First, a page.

CARACAS, Venezuela — “NO.”
With one‐word, political buttons here quietly urge voters to reject a proposed constitution in a referendum today. If adopted, however, this new charter would leave America’s top oil supplier largely in the hands of a charismatic, left‐wing populist.
This document, drafted by the National Constituent Assembly, strains beneath the weight of its 350 articles. (America’s has seven.) Its chief sponsor is 45‐year old President Hugo Chavez Frias. Elected in December 1998, he first made headlines in 1992 for leading an attempted coup d’etat. Lately, he has played Mini‐Me to Cuba’s Dr. Evil. “I feel happy to follow the path of Fidel,” Chavez said in Havana last month.
Chavez’s charter would make James Madison gag. “This is a centralist, presidentialist constitution with no spread of power to the states and cities,” says Henrique Capriles Radonsky. As President of the Chamber of Deputies, this 26‐year‐old freshman legislator already functions as the Dennis Hastert of Venezuela. “This is a corrupt constitution,” Capriles adds, “that will leave Venezuela backward and poor.”
This document is a campaign platform elevated to the supreme law of the land. Like a supermarket shopping cart on half‐off day, it overflows with new entitlements, protections and “rights.”
Public retirement and health costs could skyrocket, for instance, since the constitution promises everyone full benefits, regardless of prior employment or payments into the system. Pensions must be delivered as “a non‐profit public service.” This seemingly would deprive Venezuelans of the private retirement accounts that have spread prosperity from Chile to Argentina to Mexico.
Article 79 grants young people “the right and the duty to play an active role in their development.” The state will pitch in by providing access to first‐time employment.
Article 91 assures a minimum salary based on the annually‐indexed cost of a basket of goods. Article 107 promises environmental education for all students. Article 111 outlines a “right to sports and recreation” while the state guarantees promotional funds. Even the ozone layer is shielded by Article 127.
“The entire Constitution is based on the premise that the state has inexhaustible resources,” complains Jorge Olavarria, an Assembly member who rejects the proposal.
Property rights are forgotten until Article 115, while entire industries — such as water — are deemed “strategic” and thus open to state control. “Someone with a well on his property may be told, ‘Your cows cannot drink this water until the people in the town below are finished with it,’ ” predicts Vladimir Chelminski, Executive Director of the Caracas Chamber of Commerce.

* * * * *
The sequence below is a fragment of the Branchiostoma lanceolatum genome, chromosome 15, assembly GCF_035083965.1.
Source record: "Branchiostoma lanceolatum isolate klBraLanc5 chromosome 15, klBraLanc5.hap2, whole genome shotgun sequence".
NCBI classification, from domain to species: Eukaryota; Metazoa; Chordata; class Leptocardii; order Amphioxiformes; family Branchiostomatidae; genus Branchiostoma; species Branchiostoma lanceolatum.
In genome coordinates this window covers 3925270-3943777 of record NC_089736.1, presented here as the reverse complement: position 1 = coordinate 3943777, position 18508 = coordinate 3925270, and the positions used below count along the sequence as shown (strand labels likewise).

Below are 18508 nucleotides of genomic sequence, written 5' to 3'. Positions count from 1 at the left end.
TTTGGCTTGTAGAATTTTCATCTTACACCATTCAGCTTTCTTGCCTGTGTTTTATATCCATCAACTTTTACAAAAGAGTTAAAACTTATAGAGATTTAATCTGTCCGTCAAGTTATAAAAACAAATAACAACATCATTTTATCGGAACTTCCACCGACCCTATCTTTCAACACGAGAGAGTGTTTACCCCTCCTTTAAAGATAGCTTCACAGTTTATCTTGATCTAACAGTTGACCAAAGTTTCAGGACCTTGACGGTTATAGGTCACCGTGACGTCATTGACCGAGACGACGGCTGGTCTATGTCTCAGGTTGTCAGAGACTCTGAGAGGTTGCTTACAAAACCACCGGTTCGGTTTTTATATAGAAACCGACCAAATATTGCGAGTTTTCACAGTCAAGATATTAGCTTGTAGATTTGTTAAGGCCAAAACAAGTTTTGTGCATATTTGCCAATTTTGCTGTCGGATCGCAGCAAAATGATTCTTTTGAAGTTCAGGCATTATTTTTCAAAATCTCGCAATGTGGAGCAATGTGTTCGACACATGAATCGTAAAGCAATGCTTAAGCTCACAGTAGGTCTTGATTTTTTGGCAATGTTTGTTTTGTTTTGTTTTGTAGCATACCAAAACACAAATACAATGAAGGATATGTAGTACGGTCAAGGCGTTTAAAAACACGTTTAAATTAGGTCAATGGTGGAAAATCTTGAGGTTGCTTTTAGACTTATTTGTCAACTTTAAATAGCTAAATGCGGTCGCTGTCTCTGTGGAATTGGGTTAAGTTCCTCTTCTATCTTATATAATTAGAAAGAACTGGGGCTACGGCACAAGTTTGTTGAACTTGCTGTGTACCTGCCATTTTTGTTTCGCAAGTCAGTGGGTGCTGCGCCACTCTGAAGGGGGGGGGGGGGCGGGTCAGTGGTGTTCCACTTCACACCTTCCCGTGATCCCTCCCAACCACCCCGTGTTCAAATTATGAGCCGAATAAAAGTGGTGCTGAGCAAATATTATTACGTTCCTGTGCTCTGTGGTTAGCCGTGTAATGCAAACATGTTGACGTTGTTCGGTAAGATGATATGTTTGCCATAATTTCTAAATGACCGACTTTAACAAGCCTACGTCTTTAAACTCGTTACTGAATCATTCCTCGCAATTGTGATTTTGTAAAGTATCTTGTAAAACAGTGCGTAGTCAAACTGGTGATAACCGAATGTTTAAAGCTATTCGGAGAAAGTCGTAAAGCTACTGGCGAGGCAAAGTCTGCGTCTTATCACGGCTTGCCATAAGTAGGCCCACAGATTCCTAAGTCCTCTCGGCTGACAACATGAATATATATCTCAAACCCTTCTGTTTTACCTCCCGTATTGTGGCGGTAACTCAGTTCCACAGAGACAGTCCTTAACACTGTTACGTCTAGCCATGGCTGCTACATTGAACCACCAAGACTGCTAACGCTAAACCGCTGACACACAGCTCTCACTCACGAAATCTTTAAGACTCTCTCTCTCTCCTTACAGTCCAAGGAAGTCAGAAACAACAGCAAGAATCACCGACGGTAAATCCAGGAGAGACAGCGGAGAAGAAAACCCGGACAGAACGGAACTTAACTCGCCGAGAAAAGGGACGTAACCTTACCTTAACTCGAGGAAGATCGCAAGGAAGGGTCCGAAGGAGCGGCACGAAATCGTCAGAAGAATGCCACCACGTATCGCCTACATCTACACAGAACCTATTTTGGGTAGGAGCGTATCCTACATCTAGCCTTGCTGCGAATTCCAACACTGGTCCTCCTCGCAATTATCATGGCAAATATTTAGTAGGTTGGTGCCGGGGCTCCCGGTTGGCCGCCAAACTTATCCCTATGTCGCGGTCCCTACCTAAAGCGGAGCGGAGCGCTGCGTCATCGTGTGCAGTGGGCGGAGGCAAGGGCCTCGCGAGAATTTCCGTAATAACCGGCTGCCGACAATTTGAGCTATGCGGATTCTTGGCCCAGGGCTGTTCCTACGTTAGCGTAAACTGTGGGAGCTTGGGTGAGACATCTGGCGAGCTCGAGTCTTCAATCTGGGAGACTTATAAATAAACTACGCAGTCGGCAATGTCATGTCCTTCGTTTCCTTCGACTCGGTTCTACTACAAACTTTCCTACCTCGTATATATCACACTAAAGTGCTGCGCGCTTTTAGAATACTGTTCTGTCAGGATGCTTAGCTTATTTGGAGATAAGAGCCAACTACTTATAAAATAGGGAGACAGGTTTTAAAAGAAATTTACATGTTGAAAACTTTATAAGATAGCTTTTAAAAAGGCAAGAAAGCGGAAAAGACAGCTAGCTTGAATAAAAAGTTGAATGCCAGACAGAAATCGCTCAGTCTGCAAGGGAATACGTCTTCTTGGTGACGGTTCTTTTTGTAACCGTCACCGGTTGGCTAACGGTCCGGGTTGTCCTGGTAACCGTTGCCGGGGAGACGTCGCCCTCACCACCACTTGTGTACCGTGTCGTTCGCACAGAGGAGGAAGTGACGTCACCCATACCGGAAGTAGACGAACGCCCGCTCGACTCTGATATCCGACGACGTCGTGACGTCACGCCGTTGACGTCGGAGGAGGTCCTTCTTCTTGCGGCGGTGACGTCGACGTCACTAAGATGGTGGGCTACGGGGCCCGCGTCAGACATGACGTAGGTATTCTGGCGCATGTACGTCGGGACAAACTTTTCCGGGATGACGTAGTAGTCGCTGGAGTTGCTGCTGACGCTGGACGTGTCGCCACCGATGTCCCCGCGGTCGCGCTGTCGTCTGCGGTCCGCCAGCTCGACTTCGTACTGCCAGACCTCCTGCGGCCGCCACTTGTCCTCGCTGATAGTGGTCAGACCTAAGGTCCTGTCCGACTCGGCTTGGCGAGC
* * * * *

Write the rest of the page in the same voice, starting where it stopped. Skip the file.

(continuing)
This constitution would impede “unjustified” downsizing, even if companies were overstaffed in lean times. Such constitutionally‐imposed red tape, and a requirement that the oil industry remain nationalized, repels outside capital. “There will be no new foreign investment,” the Venezuelan Confederation of Industry declared in a statement. “The president’s foreign trips will be worthless because confidence in the country simply will be ruined.”
Venezuelan Credit Bank President Oscar Garcia Mendoza believes the constitution would “deepen the recession and not create opportunities.” This would be terrible news for an economy that shrank 9.6 percent through June and reels under a 20 percent jobless rate. Garcia points to article 305 mandating agricultural self‐sufficiency. Will Venezuela grow all its own wheat or launch a wine industry? Wouldn’t some food imports make economic sense? Team Chavez thinks otherwise. “More than ever,” Garcia says, “they’re trying to close Venezuela.”
Chavez, a former paratrooper, has become a dashing civilian. He recently appeared before a hall full of artists in a three‐button suit with a French blue shirt and equally blue tie. “There’s no turning back,” he said. TV stations carried his remarks for nearly three hours, as they often must, even as they sacrifice advertising and programming. He has held viewers’ attention by describing the coffee he sips and singing folk songs.
While Chavez remains popular, some find his battlefield rhetoric frightening. CEDICE, Venezuela’s premier libertarian think tank, invited Peruvian author Mario Vargas Llosa to lecture here. After the award‐winning novelist criticized him in print, Chavez denounced Vargas Llosa as “an illiterate intellectual.” He added: “We’ll welcome him with our cannons loaded.”
On November 24, some 10,000 protesters marched here against the constitution’s proposed federal power grab. “No to centralism,” read one broad, white banner. “Respect the provinces,” demanded another. The next day, Chavez said of his opponents, “Those who side with the ‘No’ vote should get ready because the attack will be merciless…I will put my boots on and unsheathe my sword.”
Consequently, some Chavez critics now tread lightly. One prominent detractor itches to unmask Chavez in a leading U.S. newspaper that already has published his work. Today, he fears reprisals. As the referendum vote visibly nags at him, he wonders half‐seriously, “Will my next trip to Miami be voluntary?”